- The Washington Times - Wednesday, September 23, 2009

PARIS | A career diplomat from Bulgaria won a suspenseful and drawn-out race to lead the U.N. agency for culture and education Tuesday, beating out an Egyptian candidate whose one-time threat to burn Israeli books had galvanized opposition.

In a fifth round of secret balloting Tuesday, Bulgaria’s ambassador to France, Irina Bokova, defeated Egyptian Culture Minister Farouk Hosny for the leadership of UNESCO. The vote was 31 to 27, the organization’s media office said.

Mrs. Bokova, 57, will become the United Nations Educational, Scientific and Cultural Organization’s first female director general and the first from the former Soviet bloc. She was her country’s foreign minister for a brief period in 1996-1997, and also helped negotiate Bulgaria’s entry into the European Union and NATO. Her four-year term will begin Nov. 15.

The race was tight and closely watched, with a flurry of secretive diplomatic efforts between each round, allegations of fraud and an uproar over Mr. Hosny’s candidacy. Critics raised Egypt’s contentious record of cultural censorship and accused Mr. Hosny of being anti-Israel.

Mrs. Bokova and Mr. Hosny tied on Monday night - and if Tuesday’s vote had also been a draw, officials were prepared to pick a name at random from a bag.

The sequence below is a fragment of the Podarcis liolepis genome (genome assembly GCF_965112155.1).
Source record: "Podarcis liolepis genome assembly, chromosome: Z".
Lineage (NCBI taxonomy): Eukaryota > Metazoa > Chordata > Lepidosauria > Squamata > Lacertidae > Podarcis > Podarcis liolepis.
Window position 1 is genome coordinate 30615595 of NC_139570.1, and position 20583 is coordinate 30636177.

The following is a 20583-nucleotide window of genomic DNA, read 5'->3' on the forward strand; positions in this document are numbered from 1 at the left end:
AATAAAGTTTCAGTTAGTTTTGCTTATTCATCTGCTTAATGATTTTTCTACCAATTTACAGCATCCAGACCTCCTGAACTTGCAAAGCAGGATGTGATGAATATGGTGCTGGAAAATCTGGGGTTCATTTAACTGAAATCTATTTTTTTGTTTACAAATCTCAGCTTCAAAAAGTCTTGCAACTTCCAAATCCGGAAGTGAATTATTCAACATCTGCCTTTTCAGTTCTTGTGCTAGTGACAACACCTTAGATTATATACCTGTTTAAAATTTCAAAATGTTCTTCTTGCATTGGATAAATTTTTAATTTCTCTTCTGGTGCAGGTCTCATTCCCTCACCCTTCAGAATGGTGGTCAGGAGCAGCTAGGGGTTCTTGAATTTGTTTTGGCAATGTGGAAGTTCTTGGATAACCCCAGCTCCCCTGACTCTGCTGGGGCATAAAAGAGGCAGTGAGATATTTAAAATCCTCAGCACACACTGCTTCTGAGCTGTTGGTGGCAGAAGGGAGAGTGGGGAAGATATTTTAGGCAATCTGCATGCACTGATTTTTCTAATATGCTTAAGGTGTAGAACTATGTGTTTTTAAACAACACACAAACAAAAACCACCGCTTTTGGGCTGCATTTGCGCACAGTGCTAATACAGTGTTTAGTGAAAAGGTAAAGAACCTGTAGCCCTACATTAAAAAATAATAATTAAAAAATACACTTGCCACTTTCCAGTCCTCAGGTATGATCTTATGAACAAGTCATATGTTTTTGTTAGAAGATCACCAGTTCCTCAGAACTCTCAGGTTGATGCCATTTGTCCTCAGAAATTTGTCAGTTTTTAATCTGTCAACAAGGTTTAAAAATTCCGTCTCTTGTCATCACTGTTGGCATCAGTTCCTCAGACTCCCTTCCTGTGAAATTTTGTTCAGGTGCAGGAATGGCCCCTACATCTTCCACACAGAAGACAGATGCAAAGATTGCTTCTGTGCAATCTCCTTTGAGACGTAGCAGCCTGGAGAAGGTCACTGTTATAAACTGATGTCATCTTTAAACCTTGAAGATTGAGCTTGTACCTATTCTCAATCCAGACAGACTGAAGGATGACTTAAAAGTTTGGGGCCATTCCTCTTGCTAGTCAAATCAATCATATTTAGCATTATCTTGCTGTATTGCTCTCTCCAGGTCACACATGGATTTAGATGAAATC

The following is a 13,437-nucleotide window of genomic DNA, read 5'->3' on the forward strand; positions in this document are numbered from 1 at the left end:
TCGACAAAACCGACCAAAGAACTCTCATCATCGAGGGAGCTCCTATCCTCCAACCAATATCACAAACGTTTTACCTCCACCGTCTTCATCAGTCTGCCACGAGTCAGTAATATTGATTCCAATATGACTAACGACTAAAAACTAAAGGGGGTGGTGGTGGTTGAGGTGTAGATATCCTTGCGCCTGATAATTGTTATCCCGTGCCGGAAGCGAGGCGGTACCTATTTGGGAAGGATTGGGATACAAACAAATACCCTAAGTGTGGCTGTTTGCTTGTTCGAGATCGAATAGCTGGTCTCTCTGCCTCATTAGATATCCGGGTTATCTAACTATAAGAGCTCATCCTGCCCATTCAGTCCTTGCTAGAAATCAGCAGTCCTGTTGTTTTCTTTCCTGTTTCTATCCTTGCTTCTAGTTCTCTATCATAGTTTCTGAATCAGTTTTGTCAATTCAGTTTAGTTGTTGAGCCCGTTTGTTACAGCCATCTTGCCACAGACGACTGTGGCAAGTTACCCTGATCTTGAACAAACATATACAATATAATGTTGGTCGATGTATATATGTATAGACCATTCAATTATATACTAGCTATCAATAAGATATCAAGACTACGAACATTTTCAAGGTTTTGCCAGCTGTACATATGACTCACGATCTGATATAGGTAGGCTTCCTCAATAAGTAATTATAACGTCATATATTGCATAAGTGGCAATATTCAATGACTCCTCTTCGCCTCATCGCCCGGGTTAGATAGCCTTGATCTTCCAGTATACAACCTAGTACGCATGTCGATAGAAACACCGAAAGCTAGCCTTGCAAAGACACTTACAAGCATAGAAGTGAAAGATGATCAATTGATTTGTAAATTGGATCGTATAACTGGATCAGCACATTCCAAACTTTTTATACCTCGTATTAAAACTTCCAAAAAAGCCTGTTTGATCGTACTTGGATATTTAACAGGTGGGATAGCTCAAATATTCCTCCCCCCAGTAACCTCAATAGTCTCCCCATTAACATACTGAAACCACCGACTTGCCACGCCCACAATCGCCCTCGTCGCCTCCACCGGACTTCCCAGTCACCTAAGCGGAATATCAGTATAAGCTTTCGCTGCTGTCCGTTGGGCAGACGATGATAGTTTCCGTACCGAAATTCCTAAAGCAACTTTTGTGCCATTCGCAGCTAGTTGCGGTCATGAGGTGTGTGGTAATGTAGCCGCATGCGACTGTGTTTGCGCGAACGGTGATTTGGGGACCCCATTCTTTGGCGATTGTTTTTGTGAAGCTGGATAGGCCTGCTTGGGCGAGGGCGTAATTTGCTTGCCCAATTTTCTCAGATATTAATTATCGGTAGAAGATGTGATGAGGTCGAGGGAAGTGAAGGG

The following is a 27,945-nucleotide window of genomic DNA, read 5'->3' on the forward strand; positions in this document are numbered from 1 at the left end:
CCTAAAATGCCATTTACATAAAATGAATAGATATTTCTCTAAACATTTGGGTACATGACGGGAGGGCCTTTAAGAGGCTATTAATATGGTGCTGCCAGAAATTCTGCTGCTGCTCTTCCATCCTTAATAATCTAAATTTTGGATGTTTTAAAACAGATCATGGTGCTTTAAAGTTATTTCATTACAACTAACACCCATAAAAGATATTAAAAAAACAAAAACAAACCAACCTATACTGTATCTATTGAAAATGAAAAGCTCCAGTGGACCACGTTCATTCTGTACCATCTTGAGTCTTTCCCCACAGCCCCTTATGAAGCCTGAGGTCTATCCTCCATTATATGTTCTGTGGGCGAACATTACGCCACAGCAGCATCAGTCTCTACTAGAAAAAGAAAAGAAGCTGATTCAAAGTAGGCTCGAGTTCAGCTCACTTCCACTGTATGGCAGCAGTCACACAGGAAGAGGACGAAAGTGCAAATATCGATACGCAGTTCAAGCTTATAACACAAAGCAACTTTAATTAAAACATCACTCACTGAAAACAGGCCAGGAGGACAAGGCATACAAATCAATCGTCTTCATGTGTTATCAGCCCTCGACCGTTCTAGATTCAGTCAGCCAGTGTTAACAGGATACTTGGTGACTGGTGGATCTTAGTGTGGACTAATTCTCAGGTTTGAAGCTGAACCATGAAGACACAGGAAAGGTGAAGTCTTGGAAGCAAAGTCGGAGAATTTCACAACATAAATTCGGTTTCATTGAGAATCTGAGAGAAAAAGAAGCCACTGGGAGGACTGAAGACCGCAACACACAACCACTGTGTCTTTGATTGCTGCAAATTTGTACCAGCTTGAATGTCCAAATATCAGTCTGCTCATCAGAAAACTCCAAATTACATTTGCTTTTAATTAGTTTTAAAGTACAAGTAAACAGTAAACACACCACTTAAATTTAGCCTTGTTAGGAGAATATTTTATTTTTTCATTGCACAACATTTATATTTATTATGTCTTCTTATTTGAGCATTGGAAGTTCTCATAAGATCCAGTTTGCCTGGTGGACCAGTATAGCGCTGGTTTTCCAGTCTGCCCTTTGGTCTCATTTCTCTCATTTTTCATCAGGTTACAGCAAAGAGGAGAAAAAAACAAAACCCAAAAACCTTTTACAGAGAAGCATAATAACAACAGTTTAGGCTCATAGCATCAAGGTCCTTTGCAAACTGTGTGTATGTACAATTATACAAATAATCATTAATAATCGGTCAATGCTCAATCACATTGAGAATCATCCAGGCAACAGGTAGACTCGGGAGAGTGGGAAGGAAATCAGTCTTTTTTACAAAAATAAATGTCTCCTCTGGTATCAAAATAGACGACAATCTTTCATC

The winner immediately sought to restore unity after the divisive race, speaking of her “respect and friendship” for Mr. Hosny and praising his campaign ideas. For months, Mr. Hosny had been considered the favorite.

“I never believed in the idea of a clash of civilizations,” Mrs. Bokova said, adding that her leadership of UNESCO would be geared to mutual understanding and cultural dialogue.

“UNESCO is about tolerance,” she said.

Suspicions of fraud rose as the unexpectedly intense race unfolded at the agency’s Paris headquarters.

A UNESCO delegate, who spoke on the condition of anonymity because of the sensitivity of the issue, said at least one person was ejected from the agency’s building by UNESCO security staff for trying to bribe delegates on Monday. UNESCO spokeswoman Sue Williams said the reports had been investigated and found to be groundless.

The outcry against Mr. Hosny focused on his threat in the Egyptian parliament last year to personally burn any Israeli book he found in Egypt’s famed Library of Alexandria. Mr. Hosny, a painter who has been Egypt’s culture minister for more than two decades, made the comment in an attempt to defend himself against charges by Egyptian lawmakers of being soft on Israel.

He later apologized for the remark, saying it was spontaneous and a manifestation of his anger at Palestinian suffering. But critics kept up the pressure, accusing him of several anti-Semitic comments over the years.

Mrs. Bokova, who will replace Koichiro Matsuura of Japan at the UNESCO post, speaks fluent English, Russian, Spanish and French. Her father was a Communist Party official who was editor-in-chief of the party newspaper.

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